Enjoying signs of spring
March 29, 2019
We've endured a long, cold, wet winter — which makes the recent wonderful spring weather all the more enjoyable. All the signs of spring are popping up all around Damphewmore Acres.
For instance, the last two mornings the Purple Martin scout has been here to evaluate the housing arrangement. I think he found out that when the purple horde gets here, it will have a job evicting the squatter starlings and sparrows who've already appropriated the bird houses. From past observations, it will be an easy job.
This morning when I got home from the Saffordville Old Boars' Breakfast, a flock of around 30 white pelicans had decided to take a rest on my pond. Within an hour they all left except one lone pelican. I don't know if it's injured, too tired to continue the migration, or perhaps just ending its final journey.
I think I've used this in my column previously, but it's cute enuf to repeat. My dear ol' dad, Czar E. Yield, had a saying about pelicans. It went: "A marvelous bird in the pelican. Holds more in his beak than his belly can. Can hold enough in his beak, to last him a week. And, I don't know how in the hellican."
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The spring ritual of tilling neighbor's gardens has begun. Yesterday, I tilled up a huge garden spot for one neighbor. He pays me back, eventually, with fresh sweet corn.
Usually, I'll get at least a couple more tilling requests in the near future.
This week it dried up enuf for me to get several plots ready for spring "chicken forage" planting. I'll plant some clovers, hairy vetch, alfalfas, and this spring, just as soon as I'm pretty sure it won't frost again, I'm gonna plant some buckwheat for the first time. It'll have to be a long, coolish spring for it to mature before the really hot weather.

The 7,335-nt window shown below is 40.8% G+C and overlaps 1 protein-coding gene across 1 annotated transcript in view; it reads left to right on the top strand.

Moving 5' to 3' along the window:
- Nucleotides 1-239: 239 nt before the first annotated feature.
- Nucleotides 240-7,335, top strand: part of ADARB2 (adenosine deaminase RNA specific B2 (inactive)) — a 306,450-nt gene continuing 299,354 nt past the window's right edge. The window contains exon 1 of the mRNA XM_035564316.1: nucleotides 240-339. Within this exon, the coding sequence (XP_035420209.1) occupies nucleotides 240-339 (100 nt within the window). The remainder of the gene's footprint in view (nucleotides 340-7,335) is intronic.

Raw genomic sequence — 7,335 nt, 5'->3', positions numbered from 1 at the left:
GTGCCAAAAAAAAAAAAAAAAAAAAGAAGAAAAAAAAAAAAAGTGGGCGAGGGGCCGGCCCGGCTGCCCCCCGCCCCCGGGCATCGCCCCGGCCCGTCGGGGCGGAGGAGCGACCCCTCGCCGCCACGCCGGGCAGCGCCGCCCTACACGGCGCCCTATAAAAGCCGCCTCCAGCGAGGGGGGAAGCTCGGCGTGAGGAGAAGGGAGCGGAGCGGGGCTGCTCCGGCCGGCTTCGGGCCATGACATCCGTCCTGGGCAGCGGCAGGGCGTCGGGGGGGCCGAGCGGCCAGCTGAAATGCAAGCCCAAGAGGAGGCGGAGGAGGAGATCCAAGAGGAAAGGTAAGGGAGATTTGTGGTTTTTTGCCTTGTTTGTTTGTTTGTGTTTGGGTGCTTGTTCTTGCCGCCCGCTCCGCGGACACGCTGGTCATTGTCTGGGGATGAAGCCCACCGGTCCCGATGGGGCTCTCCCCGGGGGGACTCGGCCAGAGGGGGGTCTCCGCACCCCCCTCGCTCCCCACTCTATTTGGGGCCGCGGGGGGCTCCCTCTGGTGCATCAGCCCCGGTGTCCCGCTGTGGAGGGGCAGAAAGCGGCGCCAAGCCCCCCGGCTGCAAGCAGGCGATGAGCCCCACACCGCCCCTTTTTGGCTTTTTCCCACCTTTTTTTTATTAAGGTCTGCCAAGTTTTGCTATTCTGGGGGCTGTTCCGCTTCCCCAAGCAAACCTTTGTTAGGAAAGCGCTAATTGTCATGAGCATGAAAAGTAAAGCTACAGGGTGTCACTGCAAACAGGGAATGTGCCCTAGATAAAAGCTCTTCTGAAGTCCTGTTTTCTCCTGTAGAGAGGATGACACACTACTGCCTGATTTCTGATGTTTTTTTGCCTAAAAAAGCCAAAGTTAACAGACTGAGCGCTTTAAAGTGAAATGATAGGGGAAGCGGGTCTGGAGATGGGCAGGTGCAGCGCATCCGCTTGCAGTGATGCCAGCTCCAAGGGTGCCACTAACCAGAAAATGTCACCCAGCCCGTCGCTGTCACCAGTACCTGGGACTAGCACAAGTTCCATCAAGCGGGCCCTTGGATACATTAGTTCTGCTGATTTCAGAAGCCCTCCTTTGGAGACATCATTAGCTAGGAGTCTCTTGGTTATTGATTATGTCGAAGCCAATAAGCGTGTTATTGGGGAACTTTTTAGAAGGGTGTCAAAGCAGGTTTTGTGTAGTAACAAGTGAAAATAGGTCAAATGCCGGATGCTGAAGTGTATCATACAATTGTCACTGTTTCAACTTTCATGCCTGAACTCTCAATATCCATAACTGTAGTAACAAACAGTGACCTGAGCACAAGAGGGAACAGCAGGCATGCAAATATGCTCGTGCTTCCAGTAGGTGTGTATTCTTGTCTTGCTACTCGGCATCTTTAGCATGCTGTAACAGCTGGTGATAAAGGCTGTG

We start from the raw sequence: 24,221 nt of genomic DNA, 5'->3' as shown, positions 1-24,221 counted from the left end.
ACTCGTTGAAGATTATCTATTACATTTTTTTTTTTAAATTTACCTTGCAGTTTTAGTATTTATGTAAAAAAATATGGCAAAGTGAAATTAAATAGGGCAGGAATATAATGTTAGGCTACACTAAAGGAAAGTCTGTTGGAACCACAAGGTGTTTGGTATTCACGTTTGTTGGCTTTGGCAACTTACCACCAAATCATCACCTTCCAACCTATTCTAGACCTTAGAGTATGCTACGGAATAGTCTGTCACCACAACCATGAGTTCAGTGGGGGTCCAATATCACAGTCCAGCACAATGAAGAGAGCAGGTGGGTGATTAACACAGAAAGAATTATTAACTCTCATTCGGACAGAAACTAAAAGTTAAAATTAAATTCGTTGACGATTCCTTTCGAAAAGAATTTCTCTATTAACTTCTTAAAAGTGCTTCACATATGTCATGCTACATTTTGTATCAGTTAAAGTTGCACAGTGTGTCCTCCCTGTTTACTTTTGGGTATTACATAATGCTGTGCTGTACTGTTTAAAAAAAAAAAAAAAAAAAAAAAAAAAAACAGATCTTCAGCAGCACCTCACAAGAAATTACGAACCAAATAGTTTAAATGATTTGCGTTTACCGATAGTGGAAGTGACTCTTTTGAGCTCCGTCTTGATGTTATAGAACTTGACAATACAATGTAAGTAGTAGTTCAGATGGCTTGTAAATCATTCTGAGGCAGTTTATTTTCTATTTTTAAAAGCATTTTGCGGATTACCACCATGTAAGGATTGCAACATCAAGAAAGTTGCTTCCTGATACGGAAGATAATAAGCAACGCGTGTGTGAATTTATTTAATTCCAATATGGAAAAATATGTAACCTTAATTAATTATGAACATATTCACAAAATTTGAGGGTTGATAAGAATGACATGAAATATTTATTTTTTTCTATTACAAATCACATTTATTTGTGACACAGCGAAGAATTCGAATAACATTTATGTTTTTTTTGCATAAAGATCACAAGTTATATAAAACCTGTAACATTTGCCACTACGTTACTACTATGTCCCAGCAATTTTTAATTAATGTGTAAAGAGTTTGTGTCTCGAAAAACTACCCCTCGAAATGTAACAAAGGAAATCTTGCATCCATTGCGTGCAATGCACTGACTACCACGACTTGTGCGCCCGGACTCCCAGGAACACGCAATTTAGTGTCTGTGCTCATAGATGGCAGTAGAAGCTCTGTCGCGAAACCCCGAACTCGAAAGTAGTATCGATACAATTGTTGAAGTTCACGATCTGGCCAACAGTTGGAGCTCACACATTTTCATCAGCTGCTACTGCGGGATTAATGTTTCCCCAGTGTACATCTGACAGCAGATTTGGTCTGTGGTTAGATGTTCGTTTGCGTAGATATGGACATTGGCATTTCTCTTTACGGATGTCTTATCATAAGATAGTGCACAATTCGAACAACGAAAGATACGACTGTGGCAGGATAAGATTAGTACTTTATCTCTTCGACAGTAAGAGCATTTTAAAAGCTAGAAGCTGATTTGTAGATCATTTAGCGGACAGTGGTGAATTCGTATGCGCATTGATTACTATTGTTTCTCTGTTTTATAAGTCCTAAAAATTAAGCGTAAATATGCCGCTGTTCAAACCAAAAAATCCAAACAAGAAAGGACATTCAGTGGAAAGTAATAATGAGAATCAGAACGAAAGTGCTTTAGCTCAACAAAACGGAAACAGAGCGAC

I make compost in large amounts using rotted big round bales of hay that I tear apart, all the chicken manure from my flock, horse manure from my neighbor's stalls, and all the kitchen waste we generate. I usually have three piles of compost going at a time: last year's leftover, this year's and next year's.
I've been observing and enjoying sunsets all my life and two evenings ago I saw a sunset like I'd never seen before. It was like an optical illusion.
First off, there was a dark cloud bank in the west that came clear down to the horizon. There wuz no gap between the cloud bank and the ground. Normally, the sun appears to set beyond the clouds and behind the horizon.
This time the sun wuz a brilliant orange globe that had the dark cloud bank behind it all the time that the sun set. And after it set, there was absolutely no after-glow sunset. The sun just set — period.
For the life of me, the sun looked just like it set about four miles away with the dark cloud bank behind it. It still baffles me, but then again, I ain't no meteorologist, planetary physicist or astrologist.
My ol' Pratt buddy, Claude Hopper, stayed here for three days of fishing last week. I reported last week about the first day's catch of bass, catfish and crappie. The second day we got completely skunked. The third day the crappie were biting early on lures and we put 16 fat crappie in the fish basket, plus one fair sized bass.
The most unusual item in the news this week that has some connection to rural America wuz a wire service news story about the number of states that have passed laws making it legal for persons to eat road kill.
I think the story said eating fresh road kill is legal now in 27 states. Of course, each state has regulations regarding edible road kill.
I really don't care how legal eating road kill is, I think I'll pass in favor of some kind of meat out of the freezer. I like to eat my wild game fresher than bruised and bloodied road kill.
A rural lad graduated from the state university with a degree in agricultural economics. He had great grades and wuz delighted to launch his career with a high paying job with a big bank that had quite a portfolio in farm and ranch lending.
The new grad decides to look his very best on his first day of work, so he goes to a big city tailor to get a custom-made suit. The tailor measures him for the suit and a week later he comes in for the first fitting. As he admires himself and his new suit in the full length mirror, he thinks to himself, "This is stunning. This is a suit in which I can make quite a mark in the banking business."
But, then as he was nearly finished preening at the mirror, he reached down to stick his hands in the pockets of his new suit. Much to his surprise, there were no pockets. None. So, he confronts the tailor, "There's no pockets. What's the deal?"
The tailor replies, "Well, you told me you were a banker and who ever heard of a banker with his hands in his own pockets?"
Words of wisdom for the week. Go fishing. Play golf. Plant something. Have fun. Enjoy spring! ❖
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